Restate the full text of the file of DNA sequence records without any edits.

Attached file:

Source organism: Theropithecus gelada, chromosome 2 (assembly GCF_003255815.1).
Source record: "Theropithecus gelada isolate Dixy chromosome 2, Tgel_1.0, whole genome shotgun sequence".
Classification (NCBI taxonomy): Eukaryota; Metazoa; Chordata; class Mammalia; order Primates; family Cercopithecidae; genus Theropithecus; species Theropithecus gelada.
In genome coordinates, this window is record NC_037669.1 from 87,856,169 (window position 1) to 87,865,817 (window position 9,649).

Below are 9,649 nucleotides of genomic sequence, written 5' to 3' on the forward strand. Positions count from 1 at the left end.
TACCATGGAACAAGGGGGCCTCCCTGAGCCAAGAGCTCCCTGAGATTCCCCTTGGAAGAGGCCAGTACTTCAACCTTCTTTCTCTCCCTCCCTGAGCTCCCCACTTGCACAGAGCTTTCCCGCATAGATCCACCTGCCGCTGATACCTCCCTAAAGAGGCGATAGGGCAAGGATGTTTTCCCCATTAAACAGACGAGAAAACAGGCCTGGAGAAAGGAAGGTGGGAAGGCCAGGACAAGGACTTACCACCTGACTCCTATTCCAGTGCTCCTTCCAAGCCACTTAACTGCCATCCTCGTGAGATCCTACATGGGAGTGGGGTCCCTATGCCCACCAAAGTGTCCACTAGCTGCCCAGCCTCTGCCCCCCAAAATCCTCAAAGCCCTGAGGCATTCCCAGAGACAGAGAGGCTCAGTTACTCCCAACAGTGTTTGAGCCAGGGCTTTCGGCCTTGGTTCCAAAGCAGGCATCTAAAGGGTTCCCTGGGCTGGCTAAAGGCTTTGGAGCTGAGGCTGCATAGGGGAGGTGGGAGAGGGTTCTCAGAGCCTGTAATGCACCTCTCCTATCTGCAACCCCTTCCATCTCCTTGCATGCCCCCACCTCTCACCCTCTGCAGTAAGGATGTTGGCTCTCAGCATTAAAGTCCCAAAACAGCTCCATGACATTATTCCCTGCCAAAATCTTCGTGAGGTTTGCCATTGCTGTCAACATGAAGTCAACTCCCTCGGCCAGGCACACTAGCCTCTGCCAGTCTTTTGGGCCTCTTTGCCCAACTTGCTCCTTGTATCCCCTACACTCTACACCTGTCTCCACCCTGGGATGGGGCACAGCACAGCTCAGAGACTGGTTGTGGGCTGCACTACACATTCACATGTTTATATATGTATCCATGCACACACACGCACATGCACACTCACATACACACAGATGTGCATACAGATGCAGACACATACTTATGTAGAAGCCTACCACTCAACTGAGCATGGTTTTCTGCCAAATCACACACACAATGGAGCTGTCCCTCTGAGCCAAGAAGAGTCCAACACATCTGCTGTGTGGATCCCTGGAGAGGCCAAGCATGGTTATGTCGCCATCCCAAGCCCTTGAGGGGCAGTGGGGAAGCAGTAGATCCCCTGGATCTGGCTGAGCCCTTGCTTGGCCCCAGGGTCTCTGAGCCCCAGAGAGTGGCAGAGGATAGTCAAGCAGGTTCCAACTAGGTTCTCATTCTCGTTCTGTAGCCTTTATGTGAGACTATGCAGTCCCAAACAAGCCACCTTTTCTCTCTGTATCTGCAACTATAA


Source organism: Theropithecus gelada, chromosome 2 (assembly GCF_003255815.1).
Source record: "Theropithecus gelada isolate Dixy chromosome 2, Tgel_1.0, whole genome shotgun sequence".
Classification (NCBI taxonomy): Eukaryota; Metazoa; Chordata; class Mammalia; order Primates; family Cercopithecidae; genus Theropithecus; species Theropithecus gelada.
In genome coordinates, this window is record NC_037669.1 from 87,856,169 (window position 1) to 87,865,817 (window position 9,649).

Below are 9,649 nucleotides of genomic sequence, written 5' to 3' on the forward strand. Positions count from 1 at the left end.
TACCATGGAACAAGGGGGCCTCCCTGAGCCAAGAGCTCCCTGAGATTCCCCTTGGAAGAGGCCAGTACTTCAACCTTCTTTCTCTCCCTCCCTGAGCTCCCCACTTGCACAGAGCTTTCCCGCATAGATCCACCTGCCGCTGATACCTCCCTAAAGAGGCGATAGGGCAAGGATGTTTTCCCCATTAAACAGACGAGAAAACAGGCCTGGAGAAAGGAAGGTGGGAAGGCCAGGACAAGGACTTACCACCTGACTCCTATTCCAGTGCTCCTTCCAAGCCACTTAACTGCCATCCTCGTGAGATCCTACATGGGAGTGGGGTCCCTATGCCCACCAAAGTGTCCACTAGCTGCCCAGCCTCTGCCCCCCAAAATCCTCAAAGCCCTGAGGCATTCCCAGAGACAGAGAGGCTCAGTTACTCCCAACAGTGTTTGAGCCAGGGCTTTCGGCCTTGGTTCCAAAGCAGGCATCTAAAGGGTTCCCTGGGCTGGCTAAAGGCTTTGGAGCTGAGGCTGCATAGGGGAGGTGGGAGAGGGTTCTCAGAGCCTGTAATGCACCTCTCCTATCTGCAACCCCTTCCATCTCCTTGCATGCCCCCACCTCTCACCCTCTGCAGTAAGGATGTTGGCTCTCAGCATTAAAGTCCCAAAACAGCTCCATGACATTATTCCCTGCCAAAATCTTCGTGAGGTTTGCCATTGCTGTCAACATGAAGTCAACTCCCTCGGCCAGGCACACTAGCCTCTGCCAGTCTTTTGGGCCTCTTTGCCCAACTTGCTCCTTGTATCCCCTACACTCTACACCTGTCTCCACCCTGGGATGGGGCACAGCACAGCTCAGAGACTGGTTGTGGGCTGCACTACACATTCACATGTTTATATATGTATCCATGCACACACACGCACATGCACACTCACATACACACAGATGTGCATACAGATGCAGACACATACTTATGTAGAAGCCTACCACTCAACTGAGCATGGTTTTCTGCCAAATCACACACACAATGGAGCTGTCCCTCTGAGCCAAGAAGAGTCCAACACATCTGCTGTGTGGATCCCTGGAGAGGCCAAGCATGGTTATGTCGCCATCCCAAGCCCTTGAGGGGCAGTGGGGAAGCAGTAGATCCCCTGGATCTGGCTGAGCCCTTGCTTGGCCCCAGGGTCTCTGAGCCCCAGAGAGTGGCAGAGGATAGTCAAGCAGGTTCCAACTAGGTTCTCATTCTCGTTCTGTAGCCTTTATGTGAGACTATGCAGTCCCAAACAAGCCACCTTTTCTCTCTGTATCTGCAACTATAA